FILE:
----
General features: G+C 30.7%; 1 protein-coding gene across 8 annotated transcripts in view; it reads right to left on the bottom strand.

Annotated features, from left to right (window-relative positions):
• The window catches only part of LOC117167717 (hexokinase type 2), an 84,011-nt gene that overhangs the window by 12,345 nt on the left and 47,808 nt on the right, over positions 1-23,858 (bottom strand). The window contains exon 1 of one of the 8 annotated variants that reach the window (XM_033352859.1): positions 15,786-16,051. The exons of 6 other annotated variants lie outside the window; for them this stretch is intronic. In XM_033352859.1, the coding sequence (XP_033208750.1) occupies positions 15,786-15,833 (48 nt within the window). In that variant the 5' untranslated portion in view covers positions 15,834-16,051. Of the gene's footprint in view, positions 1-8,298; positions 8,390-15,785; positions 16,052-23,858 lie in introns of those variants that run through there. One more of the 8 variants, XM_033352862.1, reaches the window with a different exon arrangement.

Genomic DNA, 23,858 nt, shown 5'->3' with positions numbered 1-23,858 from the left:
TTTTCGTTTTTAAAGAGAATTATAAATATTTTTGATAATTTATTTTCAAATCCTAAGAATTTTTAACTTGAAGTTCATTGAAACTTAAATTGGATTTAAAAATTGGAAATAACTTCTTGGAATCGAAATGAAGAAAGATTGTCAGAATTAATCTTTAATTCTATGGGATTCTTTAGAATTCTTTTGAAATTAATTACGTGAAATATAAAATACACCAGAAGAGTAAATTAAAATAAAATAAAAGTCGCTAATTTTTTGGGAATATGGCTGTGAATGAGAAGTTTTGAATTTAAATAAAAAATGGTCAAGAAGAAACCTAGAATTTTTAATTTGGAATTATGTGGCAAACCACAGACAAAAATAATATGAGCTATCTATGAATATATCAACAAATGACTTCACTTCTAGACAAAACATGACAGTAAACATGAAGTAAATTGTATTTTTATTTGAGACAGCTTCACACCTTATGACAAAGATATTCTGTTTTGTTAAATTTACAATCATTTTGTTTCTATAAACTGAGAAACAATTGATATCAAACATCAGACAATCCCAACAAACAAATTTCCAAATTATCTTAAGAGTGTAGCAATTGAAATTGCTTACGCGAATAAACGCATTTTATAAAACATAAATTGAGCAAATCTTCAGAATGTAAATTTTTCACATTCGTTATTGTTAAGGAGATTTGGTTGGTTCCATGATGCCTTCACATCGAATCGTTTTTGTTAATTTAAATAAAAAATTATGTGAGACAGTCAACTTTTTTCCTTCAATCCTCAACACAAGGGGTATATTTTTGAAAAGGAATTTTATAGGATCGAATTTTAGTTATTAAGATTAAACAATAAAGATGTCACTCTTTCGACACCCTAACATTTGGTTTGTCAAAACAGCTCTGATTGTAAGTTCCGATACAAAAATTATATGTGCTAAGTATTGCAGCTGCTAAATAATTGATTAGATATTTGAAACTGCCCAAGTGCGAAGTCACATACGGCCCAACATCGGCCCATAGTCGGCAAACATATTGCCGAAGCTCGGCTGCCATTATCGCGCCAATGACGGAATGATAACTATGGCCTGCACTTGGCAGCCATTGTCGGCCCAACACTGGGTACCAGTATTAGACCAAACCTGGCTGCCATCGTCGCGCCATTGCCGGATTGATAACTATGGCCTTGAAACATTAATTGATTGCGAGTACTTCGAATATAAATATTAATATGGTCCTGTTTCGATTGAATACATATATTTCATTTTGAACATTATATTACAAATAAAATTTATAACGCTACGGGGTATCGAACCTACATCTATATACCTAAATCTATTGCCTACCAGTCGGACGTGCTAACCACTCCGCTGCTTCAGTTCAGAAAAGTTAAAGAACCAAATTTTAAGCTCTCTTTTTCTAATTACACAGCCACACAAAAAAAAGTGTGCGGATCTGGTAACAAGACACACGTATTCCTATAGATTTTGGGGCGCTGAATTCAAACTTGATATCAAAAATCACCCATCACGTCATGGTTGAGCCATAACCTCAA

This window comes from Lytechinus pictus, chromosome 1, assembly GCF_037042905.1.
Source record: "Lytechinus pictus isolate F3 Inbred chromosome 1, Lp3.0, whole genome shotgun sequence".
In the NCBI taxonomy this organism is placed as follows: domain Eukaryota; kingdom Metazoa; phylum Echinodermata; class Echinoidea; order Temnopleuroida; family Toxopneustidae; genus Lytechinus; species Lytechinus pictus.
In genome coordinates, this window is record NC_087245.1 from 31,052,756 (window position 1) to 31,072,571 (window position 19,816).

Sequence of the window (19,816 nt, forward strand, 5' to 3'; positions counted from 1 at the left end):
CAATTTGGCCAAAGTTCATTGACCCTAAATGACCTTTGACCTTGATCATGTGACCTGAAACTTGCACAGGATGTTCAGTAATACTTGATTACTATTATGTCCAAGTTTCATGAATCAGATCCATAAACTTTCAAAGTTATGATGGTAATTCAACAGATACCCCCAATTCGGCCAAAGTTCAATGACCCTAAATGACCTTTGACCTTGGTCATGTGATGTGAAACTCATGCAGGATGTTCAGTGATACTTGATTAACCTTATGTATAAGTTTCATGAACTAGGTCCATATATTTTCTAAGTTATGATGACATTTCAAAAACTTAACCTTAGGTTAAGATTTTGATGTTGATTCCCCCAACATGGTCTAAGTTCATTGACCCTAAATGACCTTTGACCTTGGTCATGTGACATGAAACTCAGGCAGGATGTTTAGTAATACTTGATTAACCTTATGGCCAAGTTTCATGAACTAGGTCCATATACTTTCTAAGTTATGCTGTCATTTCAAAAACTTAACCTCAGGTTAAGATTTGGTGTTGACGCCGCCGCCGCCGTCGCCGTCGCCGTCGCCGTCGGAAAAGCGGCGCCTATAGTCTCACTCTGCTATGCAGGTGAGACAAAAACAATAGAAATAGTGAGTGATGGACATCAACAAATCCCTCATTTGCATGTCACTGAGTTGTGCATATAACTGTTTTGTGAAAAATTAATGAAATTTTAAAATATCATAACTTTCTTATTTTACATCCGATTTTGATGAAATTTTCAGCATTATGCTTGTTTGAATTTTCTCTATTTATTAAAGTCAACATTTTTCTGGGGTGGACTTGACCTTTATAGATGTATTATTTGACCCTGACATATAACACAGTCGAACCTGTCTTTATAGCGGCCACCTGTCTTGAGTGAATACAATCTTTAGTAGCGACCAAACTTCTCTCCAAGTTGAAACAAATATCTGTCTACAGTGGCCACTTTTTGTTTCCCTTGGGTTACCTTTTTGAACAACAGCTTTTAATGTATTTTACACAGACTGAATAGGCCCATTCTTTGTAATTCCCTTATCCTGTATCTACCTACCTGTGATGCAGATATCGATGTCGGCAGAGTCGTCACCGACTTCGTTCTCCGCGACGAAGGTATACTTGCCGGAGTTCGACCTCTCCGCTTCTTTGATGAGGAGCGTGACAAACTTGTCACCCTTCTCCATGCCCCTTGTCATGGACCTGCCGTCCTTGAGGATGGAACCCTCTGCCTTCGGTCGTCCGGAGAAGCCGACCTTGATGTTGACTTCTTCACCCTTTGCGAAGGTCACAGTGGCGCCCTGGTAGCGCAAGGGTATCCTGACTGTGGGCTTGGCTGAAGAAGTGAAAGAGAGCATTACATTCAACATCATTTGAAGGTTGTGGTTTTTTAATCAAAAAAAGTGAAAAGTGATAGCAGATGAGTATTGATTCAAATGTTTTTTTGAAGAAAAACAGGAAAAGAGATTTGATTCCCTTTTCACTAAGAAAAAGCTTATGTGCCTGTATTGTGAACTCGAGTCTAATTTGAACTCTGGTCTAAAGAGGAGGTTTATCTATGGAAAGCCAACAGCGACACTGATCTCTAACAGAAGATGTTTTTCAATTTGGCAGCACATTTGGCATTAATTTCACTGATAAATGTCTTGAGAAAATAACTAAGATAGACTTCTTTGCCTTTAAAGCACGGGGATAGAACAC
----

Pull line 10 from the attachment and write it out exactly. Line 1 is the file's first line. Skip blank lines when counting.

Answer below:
Sequence of the window (19,816 nt, forward strand, 5' to 3'; positions counted from 1 at the left end):